simmering harvest-flavor soups, and a book
I AM COOKING UP MY NEXT BOOK, deep in the throes of it, and I guess my dear literary agent Kris Dahl wanted to make sure I didn’t leave the house, not ever, until it’s done, so she sent a care package. In the mail arrived “Love Soup,” a new cookbook by another of her clients, Anna Thomas. Now I am watching a literal pot come to a boil, too, day in and out, as I turn the sweet and white potatoes and kale and chard and all the other cool-season goodness left in the garden into a coming winter of feasts.
Thomas’s first book, the million-plus-seller “Vegetarian Epicure,” came out when I was first experimenting with vegetarianism, in the early 1970s. The experiment eventually stuck about 30 years ago, just before my lifetime habit of gardening did, and with the two combined practices I’ve have a lot of vegetables on my hands, and plate. As many ways as I know how to process and store a harvest, though, I’m always left with “too much” of something, or something that just won’t keep until I finish all of it—but not now, owing to the simple genius of the way “Love Soup” is arranged: by season, and within each season largely by ingredient.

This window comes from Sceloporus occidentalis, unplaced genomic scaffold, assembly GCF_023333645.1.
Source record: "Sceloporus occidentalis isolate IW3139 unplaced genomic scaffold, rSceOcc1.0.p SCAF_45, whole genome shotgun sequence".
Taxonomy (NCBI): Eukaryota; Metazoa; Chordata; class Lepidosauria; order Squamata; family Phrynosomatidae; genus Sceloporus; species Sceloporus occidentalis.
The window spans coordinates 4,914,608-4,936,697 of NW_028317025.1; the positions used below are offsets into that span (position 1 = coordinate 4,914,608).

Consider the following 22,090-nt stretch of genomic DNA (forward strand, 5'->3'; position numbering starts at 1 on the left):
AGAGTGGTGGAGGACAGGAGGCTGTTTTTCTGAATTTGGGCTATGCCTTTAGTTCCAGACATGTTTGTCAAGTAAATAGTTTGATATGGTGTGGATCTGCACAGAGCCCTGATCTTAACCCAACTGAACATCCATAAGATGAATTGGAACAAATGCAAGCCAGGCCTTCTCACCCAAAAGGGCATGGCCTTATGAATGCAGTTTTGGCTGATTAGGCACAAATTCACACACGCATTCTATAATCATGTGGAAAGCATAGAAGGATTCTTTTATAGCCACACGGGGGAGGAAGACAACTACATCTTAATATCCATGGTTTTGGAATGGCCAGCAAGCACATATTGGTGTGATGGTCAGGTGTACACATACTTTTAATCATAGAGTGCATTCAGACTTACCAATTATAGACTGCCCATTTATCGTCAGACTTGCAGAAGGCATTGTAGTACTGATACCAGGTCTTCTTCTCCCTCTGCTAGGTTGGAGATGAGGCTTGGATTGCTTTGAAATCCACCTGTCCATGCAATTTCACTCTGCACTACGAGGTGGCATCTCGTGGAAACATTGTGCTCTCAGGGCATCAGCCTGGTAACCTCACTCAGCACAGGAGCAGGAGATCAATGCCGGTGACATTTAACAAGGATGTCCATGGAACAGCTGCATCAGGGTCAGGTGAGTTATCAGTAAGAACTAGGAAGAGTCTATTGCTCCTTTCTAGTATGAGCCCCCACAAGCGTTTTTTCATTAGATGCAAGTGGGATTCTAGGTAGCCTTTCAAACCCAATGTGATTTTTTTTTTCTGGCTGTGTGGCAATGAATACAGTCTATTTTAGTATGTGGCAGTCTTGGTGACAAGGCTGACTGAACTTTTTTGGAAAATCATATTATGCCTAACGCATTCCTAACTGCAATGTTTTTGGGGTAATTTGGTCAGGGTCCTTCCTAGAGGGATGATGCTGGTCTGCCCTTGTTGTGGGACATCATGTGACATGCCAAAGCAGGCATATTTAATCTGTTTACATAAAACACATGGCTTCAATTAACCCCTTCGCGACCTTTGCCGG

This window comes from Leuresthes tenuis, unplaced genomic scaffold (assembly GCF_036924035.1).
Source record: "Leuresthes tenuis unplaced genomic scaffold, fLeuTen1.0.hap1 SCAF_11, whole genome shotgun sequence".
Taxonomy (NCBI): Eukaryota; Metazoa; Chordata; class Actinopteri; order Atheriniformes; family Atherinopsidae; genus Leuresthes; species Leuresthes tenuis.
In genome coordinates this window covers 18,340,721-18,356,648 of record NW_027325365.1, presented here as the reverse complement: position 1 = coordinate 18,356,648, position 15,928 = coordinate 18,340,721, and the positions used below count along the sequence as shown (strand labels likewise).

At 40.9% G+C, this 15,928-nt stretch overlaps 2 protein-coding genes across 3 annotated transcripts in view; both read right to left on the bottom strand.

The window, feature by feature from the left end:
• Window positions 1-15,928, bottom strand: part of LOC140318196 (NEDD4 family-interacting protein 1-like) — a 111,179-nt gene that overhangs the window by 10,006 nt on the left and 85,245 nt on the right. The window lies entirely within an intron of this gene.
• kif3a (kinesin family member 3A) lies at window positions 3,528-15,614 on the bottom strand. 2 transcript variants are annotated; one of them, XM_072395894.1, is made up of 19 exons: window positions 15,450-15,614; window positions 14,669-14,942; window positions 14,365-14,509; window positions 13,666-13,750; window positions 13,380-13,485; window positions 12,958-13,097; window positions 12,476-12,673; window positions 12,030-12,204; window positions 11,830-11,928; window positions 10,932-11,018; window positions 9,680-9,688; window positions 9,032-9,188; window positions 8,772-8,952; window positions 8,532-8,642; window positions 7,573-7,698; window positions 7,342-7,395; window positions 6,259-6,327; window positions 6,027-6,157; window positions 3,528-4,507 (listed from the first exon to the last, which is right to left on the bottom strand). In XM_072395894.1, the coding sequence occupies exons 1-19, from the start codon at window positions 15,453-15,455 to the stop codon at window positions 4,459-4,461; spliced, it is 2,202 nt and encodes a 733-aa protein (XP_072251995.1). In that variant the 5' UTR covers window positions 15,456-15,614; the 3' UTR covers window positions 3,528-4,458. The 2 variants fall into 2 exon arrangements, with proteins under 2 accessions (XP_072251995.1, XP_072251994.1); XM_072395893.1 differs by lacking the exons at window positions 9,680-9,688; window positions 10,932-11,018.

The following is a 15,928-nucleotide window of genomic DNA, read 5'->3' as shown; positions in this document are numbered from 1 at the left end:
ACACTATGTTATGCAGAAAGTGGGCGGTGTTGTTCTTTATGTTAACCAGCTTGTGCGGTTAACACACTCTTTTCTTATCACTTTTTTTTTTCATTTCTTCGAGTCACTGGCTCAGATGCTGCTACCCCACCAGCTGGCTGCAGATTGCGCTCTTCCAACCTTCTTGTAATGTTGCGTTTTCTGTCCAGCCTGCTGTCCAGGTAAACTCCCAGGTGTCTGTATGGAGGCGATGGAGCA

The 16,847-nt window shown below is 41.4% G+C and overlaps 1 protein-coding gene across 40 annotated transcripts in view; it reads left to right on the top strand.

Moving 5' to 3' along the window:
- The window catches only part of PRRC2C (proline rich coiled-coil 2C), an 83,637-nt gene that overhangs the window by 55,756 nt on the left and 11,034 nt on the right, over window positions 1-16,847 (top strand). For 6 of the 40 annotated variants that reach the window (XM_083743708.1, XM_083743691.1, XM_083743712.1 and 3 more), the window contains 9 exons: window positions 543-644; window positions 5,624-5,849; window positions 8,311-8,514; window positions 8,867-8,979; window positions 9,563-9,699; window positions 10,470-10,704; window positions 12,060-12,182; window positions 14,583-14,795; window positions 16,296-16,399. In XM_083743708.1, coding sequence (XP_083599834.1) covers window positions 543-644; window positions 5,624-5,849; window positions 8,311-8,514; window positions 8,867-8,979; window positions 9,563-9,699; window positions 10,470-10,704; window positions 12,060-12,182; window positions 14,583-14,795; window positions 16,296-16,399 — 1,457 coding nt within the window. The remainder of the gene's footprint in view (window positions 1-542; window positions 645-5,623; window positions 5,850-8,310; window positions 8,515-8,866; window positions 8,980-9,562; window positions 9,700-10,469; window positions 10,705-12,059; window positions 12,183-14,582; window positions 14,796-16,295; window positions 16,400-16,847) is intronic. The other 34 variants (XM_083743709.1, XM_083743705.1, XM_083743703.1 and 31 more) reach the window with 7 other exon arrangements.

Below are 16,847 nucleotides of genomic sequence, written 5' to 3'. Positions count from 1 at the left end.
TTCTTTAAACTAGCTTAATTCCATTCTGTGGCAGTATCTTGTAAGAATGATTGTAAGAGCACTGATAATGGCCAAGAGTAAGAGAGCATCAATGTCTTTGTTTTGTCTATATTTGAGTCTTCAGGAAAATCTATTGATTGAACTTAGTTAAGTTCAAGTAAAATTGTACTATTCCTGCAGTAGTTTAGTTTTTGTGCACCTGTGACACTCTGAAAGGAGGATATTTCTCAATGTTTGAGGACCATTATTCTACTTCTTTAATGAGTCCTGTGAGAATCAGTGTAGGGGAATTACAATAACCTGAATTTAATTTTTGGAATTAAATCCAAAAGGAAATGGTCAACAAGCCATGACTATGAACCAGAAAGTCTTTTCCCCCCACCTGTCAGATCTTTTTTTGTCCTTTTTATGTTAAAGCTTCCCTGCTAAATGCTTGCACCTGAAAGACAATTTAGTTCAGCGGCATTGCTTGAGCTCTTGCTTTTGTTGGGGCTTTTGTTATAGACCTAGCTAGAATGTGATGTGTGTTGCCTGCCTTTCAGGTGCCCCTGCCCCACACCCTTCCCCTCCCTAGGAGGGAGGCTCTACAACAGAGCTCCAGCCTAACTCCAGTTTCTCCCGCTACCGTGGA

Now I have a third way to put up my annual bounty of parsley (the first two are here): three “bunches” will go into each batch of “Parsley Soup” that Thomas says is like “a rustic leek and potato soup that’s been taken over by a gang of parsley, but in the nicest way.”
A double batch of “Green Soup With Sweet Potatoes and Sage” (top photo, in the bowl on the right) is already in my freezer; a whole section of “green soups” (using leafy greens as a key ingredient) is a particular delight, since I seem to have mastered their growing this year and have more than I thought I could ever otherwise use.
http://www.youtube.com/watch?v=W_z6bhAwPHgThe “Roasted Turnip and Winter Squash Soup” in the video (above) is next on my list; you can see from it how un-fussy and can-do Thomas’s approach is. I’ve already made a vat of lentil soup (top photo, left-hand bowl), one of my standards, but updated with inspiration from “Love Soup.” If you have some measuring cups, a big pot, a ladle and a sharp knife, you’re about to be an expert soup-maker; some really good olive oil and soft goat cheese make the ideal finishing touches, she advises. More than 50 recipes in the 160-recipe book–breads and salads and sides and even sweets–help make soup into a meal, Thomas-style.
I’m counting it as an omen to have an author as successful as Anna Thomas “here” with me while I cook and work—yes, my next book is being brewed in the dining half of my kitchen, at the old Swedish harvest table. I know when I am done and allowed to think about plants again, Thomas’s presence will re-invigorate my vegetable gardening, too; don’t be surprised to find me planting a soup garden come spring.
“Love Soup” is a must companion for everyone with a vegetable garden, or a kitchen (this means everybody). Just ask my sister, Marion–agent Kris sent her a copy, too. Our entire family’s now cooking at the stovetop and keyboard alike. You?